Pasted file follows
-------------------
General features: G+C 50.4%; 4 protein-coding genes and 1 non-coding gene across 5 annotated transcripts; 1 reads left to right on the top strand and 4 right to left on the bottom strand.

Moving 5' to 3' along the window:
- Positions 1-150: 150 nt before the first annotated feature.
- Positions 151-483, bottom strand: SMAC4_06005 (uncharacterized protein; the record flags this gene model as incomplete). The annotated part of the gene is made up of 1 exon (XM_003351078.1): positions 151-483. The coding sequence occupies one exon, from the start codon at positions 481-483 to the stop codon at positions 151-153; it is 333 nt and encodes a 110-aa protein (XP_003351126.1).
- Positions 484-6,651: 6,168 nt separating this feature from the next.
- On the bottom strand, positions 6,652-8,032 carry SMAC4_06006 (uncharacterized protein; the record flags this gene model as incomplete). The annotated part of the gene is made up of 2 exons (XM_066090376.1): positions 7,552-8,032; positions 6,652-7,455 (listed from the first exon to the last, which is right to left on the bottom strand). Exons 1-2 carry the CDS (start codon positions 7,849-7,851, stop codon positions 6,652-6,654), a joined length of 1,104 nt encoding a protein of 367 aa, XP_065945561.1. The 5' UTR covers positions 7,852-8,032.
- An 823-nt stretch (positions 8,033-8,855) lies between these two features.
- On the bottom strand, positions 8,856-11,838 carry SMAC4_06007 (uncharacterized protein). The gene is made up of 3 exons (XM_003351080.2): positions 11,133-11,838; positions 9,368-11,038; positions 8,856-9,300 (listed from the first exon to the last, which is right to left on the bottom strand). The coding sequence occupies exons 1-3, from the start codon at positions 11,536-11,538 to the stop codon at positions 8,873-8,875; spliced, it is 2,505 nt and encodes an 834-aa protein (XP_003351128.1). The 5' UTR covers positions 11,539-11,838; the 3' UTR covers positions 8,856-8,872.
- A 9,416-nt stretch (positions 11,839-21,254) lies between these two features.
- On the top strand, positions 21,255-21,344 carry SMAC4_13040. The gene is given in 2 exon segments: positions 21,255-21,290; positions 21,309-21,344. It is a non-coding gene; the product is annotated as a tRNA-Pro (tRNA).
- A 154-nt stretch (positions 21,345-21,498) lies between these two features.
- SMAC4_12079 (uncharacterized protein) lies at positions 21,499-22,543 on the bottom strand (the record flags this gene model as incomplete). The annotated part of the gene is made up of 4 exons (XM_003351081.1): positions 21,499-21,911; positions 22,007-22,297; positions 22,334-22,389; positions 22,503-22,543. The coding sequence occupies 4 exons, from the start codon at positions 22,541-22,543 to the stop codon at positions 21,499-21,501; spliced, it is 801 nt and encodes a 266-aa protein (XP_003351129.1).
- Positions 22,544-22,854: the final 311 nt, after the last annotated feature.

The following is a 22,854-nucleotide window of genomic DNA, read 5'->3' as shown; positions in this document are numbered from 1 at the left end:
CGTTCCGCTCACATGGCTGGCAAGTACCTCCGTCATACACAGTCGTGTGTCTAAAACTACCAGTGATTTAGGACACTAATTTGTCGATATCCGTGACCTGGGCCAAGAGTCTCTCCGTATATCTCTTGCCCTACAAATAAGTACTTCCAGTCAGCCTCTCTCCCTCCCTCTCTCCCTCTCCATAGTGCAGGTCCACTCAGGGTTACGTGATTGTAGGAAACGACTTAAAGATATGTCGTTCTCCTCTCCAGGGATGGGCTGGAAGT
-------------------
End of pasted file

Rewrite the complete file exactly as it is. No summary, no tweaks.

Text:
General features: G+C 50.4%; 4 protein-coding genes and 1 non-coding gene across 5 annotated transcripts; 1 reads left to right on the top strand and 4 right to left on the bottom strand.

Moving 5' to 3' along the window:
- Positions 1-150: 150 nt before the first annotated feature.
- Positions 151-483, bottom strand: SMAC4_06005 (uncharacterized protein; the record flags this gene model as incomplete). The annotated part of the gene is made up of 1 exon (XM_003351078.1): positions 151-483. The coding sequence occupies one exon, from the start codon at positions 481-483 to the stop codon at positions 151-153; it is 333 nt and encodes a 110-aa protein (XP_003351126.1).
- Positions 484-6,651: 6,168 nt separating this feature from the next.
- On the bottom strand, positions 6,652-8,032 carry SMAC4_06006 (uncharacterized protein; the record flags this gene model as incomplete). The annotated part of the gene is made up of 2 exons (XM_066090376.1): positions 7,552-8,032; positions 6,652-7,455 (listed from the first exon to the last, which is right to left on the bottom strand). Exons 1-2 carry the CDS (start codon positions 7,849-7,851, stop codon positions 6,652-6,654), a joined length of 1,104 nt encoding a protein of 367 aa, XP_065945561.1. The 5' UTR covers positions 7,852-8,032.
- An 823-nt stretch (positions 8,033-8,855) lies between these two features.
- On the bottom strand, positions 8,856-11,838 carry SMAC4_06007 (uncharacterized protein). The gene is made up of 3 exons (XM_003351080.2): positions 11,133-11,838; positions 9,368-11,038; positions 8,856-9,300 (listed from the first exon to the last, which is right to left on the bottom strand). The coding sequence occupies exons 1-3, from the start codon at positions 11,536-11,538 to the stop codon at positions 8,873-8,875; spliced, it is 2,505 nt and encodes an 834-aa protein (XP_003351128.1). The 5' UTR covers positions 11,539-11,838; the 3' UTR covers positions 8,856-8,872.
- A 9,416-nt stretch (positions 11,839-21,254) lies between these two features.
- On the top strand, positions 21,255-21,344 carry SMAC4_13040. The gene is given in 2 exon segments: positions 21,255-21,290; positions 21,309-21,344. It is a non-coding gene; the product is annotated as a tRNA-Pro (tRNA).
- A 154-nt stretch (positions 21,345-21,498) lies between these two features.
- SMAC4_12079 (uncharacterized protein) lies at positions 21,499-22,543 on the bottom strand (the record flags this gene model as incomplete). The annotated part of the gene is made up of 4 exons (XM_003351081.1): positions 21,499-21,911; positions 22,007-22,297; positions 22,334-22,389; positions 22,503-22,543. The coding sequence occupies 4 exons, from the start codon at positions 22,541-22,543 to the stop codon at positions 21,499-21,501; spliced, it is 801 nt and encodes a 266-aa protein (XP_003351129.1).
- Positions 22,544-22,854: the final 311 nt, after the last annotated feature.

The following is a 22,854-nucleotide window of genomic DNA, read 5'->3' as shown; positions in this document are numbered from 1 at the left end:
CGTTCCGCTCACATGGCTGGCAAGTACCTCCGTCATACACAGTCGTGTGTCTAAAACTACCAGTGATTTAGGACACTAATTTGTCGATATCCGTGACCTGGGCCAAGAGTCTCTCCGTATATCTCTTGCCCTACAAATAAGTACTTCCAGTCAGCCTCTCTCCCTCCCTCTCTCCCTCTCCATAGTGCAGGTCCACTCAGGGTTACGTGATTGTAGGAAACGACTTAAAGATATGTCGTTCTCCTCTCCAGGGATGGGCTGGAAGT